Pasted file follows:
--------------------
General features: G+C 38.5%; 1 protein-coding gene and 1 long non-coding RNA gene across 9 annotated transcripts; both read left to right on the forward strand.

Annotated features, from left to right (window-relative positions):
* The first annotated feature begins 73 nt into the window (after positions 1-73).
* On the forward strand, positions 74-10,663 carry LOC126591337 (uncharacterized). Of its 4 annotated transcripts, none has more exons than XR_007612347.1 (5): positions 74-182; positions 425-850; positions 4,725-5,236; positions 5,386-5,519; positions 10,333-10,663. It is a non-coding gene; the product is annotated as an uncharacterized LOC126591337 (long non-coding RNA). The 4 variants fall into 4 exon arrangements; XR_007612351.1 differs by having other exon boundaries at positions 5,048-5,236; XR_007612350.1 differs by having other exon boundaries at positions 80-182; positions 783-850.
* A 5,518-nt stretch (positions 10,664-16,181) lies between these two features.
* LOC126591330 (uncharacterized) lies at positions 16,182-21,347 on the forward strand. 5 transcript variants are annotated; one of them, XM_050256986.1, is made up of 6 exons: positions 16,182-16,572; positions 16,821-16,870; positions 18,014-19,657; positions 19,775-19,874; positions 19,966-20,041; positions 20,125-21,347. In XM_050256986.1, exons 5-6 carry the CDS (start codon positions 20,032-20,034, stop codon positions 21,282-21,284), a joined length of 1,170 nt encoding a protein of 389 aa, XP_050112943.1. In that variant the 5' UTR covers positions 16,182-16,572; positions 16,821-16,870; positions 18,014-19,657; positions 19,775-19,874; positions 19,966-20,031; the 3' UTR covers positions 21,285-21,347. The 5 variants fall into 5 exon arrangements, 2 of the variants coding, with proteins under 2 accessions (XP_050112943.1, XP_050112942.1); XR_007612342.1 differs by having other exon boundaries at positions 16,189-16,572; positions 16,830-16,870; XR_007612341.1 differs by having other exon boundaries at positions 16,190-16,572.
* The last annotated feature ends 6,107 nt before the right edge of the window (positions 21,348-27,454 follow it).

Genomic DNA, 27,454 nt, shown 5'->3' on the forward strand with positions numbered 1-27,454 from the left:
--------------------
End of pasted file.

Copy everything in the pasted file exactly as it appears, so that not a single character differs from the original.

General features: G+C 38.5%; 1 protein-coding gene and 1 long non-coding RNA gene across 9 annotated transcripts; both read left to right on the forward strand.

Annotated features, from left to right (window-relative positions):
* The first annotated feature begins 73 nt into the window (after positions 1-73).
* On the forward strand, positions 74-10,663 carry LOC126591337 (uncharacterized). Of its 4 annotated transcripts, none has more exons than XR_007612347.1 (5): positions 74-182; positions 425-850; positions 4,725-5,236; positions 5,386-5,519; positions 10,333-10,663. It is a non-coding gene; the product is annotated as an uncharacterized LOC126591337 (long non-coding RNA). The 4 variants fall into 4 exon arrangements; XR_007612351.1 differs by having other exon boundaries at positions 5,048-5,236; XR_007612350.1 differs by having other exon boundaries at positions 80-182; positions 783-850.
* A 5,518-nt stretch (positions 10,664-16,181) lies between these two features.
* LOC126591330 (uncharacterized) lies at positions 16,182-21,347 on the forward strand. 5 transcript variants are annotated; one of them, XM_050256986.1, is made up of 6 exons: positions 16,182-16,572; positions 16,821-16,870; positions 18,014-19,657; positions 19,775-19,874; positions 19,966-20,041; positions 20,125-21,347. In XM_050256986.1, exons 5-6 carry the CDS (start codon positions 20,032-20,034, stop codon positions 21,282-21,284), a joined length of 1,170 nt encoding a protein of 389 aa, XP_050112943.1. In that variant the 5' UTR covers positions 16,182-16,572; positions 16,821-16,870; positions 18,014-19,657; positions 19,775-19,874; positions 19,966-20,031; the 3' UTR covers positions 21,285-21,347. The 5 variants fall into 5 exon arrangements, 2 of the variants coding, with proteins under 2 accessions (XP_050112943.1, XP_050112942.1); XR_007612342.1 differs by having other exon boundaries at positions 16,189-16,572; positions 16,830-16,870; XR_007612341.1 differs by having other exon boundaries at positions 16,190-16,572.
* The last annotated feature ends 6,107 nt before the right edge of the window (positions 21,348-27,454 follow it).

Genomic DNA, 27,454 nt, shown 5'->3' on the forward strand with positions numbered 1-27,454 from the left: